Kicking Call Reluctance to the Curb, Part One

Our work days can fill up quickly. No matter what roles we are in. No matter if we are externally facing with our clients, or internally facing and supporting the team's efforts. Emails. Texts. LinkedIn messages. Voicemails. Video calls. So many mediums. So little time.


Some of us are good at being intentional with our time and our calendars, some of us want to be, and some of us...well, there's always room for improvement, right?


This new so-called hybrid work environment is here to stay for the foreseeable future, and in my opinion, it's not doing us any favors. Don't get me wrong, I know there are many benefits to having so many people from so many different geographies instantly accessible virtually. But, the new working "standard" is getting more complicated as the days and weeks go by. Who's virtual? Who's in-person? Who should have been in-person, but chose to be virtual (or needed to be)? Who double-booked themselves by accident because virtual and in-person commitments overlapped or collided? And on and on.


Our schedules are complicated.


What about our prospecting efforts?

How many outbound calls do you make each day? What about each week? Are you habitual and intentional with your prospecting efforts?


Phone calling statics vary. Some sources say business to business sales professionals make, on average, 35 outbound calls a day. Within your industry and your own goals, is that spot on? Too high? Too low? Do you know, mathematically, how many calls you should be making each day? to get to your new business goals each month, each quarter and each year?


It can be all to easy to tell ourselves the reason we aren't prospecting as much as we want to is because of how busy and over-scheduled we are. Maybe it's a time management discussion? Or a time prioritization discussion? Or maybe it's just so dang easy to blame our calendars instead of digging deeper.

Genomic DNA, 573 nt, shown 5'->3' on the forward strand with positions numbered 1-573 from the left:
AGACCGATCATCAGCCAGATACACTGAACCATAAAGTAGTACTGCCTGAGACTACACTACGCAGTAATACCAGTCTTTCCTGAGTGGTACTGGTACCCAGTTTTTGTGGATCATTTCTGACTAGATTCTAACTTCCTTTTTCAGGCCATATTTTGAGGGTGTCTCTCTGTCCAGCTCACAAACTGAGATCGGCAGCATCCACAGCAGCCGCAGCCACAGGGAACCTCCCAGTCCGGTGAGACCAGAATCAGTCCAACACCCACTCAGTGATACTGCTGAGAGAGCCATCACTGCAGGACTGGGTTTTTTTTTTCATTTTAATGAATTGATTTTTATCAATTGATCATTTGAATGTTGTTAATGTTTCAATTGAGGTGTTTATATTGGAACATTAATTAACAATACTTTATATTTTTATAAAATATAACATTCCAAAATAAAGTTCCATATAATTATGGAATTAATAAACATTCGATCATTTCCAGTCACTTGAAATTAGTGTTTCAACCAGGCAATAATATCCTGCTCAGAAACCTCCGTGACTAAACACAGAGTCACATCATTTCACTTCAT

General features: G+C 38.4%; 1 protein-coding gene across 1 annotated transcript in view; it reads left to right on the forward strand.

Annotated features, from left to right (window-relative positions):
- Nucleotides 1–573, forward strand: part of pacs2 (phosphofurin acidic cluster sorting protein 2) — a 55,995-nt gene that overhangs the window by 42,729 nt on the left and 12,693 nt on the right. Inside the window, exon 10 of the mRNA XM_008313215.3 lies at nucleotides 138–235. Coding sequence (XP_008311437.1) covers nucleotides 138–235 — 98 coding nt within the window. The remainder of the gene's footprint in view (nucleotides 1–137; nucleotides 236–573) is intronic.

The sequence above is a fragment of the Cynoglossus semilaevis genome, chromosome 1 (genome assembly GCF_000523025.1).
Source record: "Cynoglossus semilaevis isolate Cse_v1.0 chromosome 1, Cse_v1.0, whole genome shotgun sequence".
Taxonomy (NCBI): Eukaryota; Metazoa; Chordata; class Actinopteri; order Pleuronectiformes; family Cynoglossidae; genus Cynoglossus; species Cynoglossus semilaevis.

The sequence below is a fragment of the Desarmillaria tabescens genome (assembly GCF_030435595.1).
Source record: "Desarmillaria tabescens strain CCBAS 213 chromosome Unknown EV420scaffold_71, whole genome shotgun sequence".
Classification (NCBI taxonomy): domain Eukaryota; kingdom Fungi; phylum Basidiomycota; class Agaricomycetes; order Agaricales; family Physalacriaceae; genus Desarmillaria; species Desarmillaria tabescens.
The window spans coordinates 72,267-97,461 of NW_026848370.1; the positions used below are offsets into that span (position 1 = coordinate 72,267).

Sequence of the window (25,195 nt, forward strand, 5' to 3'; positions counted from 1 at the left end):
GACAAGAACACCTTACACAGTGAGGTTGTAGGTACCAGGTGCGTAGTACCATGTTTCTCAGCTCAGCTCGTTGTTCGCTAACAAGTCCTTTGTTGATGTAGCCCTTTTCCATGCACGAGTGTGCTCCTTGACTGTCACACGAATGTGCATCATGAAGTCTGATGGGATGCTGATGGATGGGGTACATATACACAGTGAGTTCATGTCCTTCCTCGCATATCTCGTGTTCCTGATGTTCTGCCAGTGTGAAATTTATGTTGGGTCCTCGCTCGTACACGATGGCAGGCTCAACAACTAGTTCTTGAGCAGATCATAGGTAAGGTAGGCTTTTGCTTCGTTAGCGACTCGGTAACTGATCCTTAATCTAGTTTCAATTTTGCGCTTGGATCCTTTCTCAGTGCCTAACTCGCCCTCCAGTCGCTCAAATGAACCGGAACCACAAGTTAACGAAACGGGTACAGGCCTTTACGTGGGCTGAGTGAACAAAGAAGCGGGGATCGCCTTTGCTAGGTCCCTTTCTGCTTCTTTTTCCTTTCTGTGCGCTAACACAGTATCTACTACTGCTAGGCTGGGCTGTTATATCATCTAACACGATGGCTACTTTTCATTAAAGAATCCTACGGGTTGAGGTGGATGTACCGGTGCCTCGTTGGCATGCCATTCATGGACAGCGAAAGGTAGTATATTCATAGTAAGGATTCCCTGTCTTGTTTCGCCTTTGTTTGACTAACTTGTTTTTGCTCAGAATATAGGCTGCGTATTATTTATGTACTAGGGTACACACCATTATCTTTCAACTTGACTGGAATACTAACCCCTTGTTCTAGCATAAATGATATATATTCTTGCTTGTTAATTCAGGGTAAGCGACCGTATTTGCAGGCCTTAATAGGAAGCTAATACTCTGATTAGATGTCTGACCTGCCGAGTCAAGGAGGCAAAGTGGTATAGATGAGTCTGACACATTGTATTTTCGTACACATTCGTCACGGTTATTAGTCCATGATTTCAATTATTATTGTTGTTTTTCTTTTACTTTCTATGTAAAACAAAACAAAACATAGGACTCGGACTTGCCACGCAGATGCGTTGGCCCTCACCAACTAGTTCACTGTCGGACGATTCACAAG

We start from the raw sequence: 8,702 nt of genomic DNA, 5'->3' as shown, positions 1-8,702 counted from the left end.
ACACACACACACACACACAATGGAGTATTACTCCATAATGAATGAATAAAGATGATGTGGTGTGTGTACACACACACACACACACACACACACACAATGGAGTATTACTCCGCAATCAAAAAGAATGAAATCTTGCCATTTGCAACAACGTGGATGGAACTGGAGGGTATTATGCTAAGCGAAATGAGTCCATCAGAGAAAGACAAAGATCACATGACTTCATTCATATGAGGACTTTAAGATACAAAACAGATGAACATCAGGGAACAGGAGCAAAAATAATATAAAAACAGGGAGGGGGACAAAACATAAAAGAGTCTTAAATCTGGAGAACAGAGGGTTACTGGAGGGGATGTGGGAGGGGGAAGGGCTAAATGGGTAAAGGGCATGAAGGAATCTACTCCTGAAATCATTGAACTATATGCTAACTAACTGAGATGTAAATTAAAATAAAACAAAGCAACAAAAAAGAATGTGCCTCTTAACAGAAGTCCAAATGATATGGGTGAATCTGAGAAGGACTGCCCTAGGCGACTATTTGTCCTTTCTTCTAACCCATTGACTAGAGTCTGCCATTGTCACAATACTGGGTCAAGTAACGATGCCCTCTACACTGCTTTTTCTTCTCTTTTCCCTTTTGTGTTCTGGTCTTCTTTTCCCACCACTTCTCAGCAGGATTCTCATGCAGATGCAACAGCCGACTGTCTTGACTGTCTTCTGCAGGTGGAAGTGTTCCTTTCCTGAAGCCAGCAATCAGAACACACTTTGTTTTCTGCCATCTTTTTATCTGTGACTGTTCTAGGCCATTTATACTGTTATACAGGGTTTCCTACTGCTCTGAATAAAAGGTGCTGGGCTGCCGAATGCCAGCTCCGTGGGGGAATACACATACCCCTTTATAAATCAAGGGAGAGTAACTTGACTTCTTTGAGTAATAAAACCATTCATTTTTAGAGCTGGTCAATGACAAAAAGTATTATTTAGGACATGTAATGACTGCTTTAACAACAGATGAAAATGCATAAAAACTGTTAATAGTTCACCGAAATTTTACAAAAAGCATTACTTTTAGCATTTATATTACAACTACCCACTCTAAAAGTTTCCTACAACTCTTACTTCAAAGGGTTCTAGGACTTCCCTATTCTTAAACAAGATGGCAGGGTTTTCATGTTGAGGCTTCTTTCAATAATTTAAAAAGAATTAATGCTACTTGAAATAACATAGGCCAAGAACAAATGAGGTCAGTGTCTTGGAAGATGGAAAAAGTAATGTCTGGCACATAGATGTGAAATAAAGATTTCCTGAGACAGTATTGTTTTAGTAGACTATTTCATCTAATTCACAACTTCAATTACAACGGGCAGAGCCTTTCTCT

What if we are subconsciously sabotaging our prospecting efforts. Claiming we are extremely busy; but in reality, maybe actually suffering from call reluctance?


Gasp.


I coach a lot of sales professionals. And call reluctance is a real thing. Even if only talked about in private conversations.


Most put up a good front. And pretend they make prospecting calls all of the time. It's easy to accidentally lump all prospecting efforts together in one breath, marketing campaigns, webinars, invitations to events, networking, conferences, cold or warm introduction emails, and of course phone calls.


Years ago, pre-pandemic of course, a well-established sales professional told me it took him 100 outbound calls to people he didn't already know to make one new prospective client appointment. His meticulously tracked data accounted for wrong numbers, wrong contacts, voicemail, and all of the other scenarios one experiences when making calls.


When was the last time you intentionally made 100 outbound calls? Tracking the conversion data yourself?


My remaining blog posts for August (each Wednesday) will focus on call reluctance, today is part one of a four-part series.


Here's your homework.


  1. First, guess how many calls you made yesterday, and the day before that.

  2. Next, look at your phone's call log and actually count how many outbound calls you made yesterday and the day before that. To prospective clients, to current clients, heck, even to the dentist to change that appointment (again).

  3. Now, write down how many calls you want to make over the next week - either one total number or a per day goal.

  4. And, you guessed it, track the number of outbound calls you actually make.